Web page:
|RT | Feb 9, 2016|
|A deer tick, or blacklegged tick, Ixodes scapularis. Scientists have discovered a new bacteria species causing Lyme disease in the U.S. Midwest. © Centers for Disease Control and Prevention / Reuters|
The bacteria is called Borrelia mayonii, and was found by the Centers for Disease Control and Prevention (CDC), along with the Mayo Clinic and health officials from Minnesota, Wisconsin, and North Dakota, the official statement said.
Researchers from Mayo Clinic in Rochester, Minnesota, first suspected the chance a new strand of bacteria might exist after they had carried out lab tests on 9,000 people with Lyme disease, and six results were unusual, according to the study published in Lancet Infectious Diseases.
Previously, only one bacterium was known to trigger the disease in North America: B. Burgdorferi. The newly-discovered strand causes similar symptoms, but with several differences.
Both bacteria cause fever, headache, rash, and neck pain in the early stages of infection (days after exposure) and arthritis in later stages of infection (weeks after exposure).
Borrelia mayonii, however, adds nausea and vomiting to the picture, as well as triggers diffuse rashes (as compared with a single rash caused by Borrelia burgdorferi, the so-called bull's eye).
Plus, the findings suggest that Borrelia mayonii triggers higher concentration of bacteria in the blood, and it has only been found in the US upper Midwest.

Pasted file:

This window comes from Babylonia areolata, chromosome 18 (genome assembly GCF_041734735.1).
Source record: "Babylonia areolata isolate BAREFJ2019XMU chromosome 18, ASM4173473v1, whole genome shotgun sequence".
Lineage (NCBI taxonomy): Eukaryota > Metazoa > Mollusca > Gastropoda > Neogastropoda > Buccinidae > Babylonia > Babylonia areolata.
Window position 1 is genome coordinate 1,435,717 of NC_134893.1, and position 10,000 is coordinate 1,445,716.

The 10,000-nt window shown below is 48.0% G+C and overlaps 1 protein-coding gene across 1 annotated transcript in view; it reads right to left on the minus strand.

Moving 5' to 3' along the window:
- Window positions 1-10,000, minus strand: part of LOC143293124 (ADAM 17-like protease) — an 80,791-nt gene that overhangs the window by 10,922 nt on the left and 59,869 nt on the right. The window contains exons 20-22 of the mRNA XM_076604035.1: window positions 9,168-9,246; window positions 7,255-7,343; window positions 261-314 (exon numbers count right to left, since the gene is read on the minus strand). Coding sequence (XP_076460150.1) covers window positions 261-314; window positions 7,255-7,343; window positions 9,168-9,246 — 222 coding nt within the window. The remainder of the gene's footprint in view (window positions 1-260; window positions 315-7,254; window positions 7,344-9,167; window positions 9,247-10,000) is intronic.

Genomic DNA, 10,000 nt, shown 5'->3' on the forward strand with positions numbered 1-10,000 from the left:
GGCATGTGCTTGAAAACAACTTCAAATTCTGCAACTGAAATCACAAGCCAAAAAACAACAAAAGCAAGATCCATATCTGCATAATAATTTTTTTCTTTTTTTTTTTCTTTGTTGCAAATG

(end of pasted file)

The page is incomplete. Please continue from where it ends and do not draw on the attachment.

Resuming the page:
“This discovery adds another important piece of information to the complex picture of tickborne diseases in the United States,” Dr. Jeannine Petersen, microbiologist at the Centers for Disease Control and Prevention, said in the press release.
There are some 300,000 cases of Lyme disease in the US yearly, CDC stated. It is transmitted via bites by the blacklegged 'deer' tick, and is rarely fatal: normally, the patients get well after a course of oral antibiotics.
The patients infected with the new bacteria could use the same antibiotics as those with Borrelia burgdorferi.
However, it's too early to tell if the newly-discovered bacterium is more or less dangerous than the earlier-known one, researchers said.
"We have fairly limited information in that our study described six patients. We need more patients in order to capture the full spectrum of those who might have less severe symptoms and those who might have more severe ones," Petersen told Reuters.
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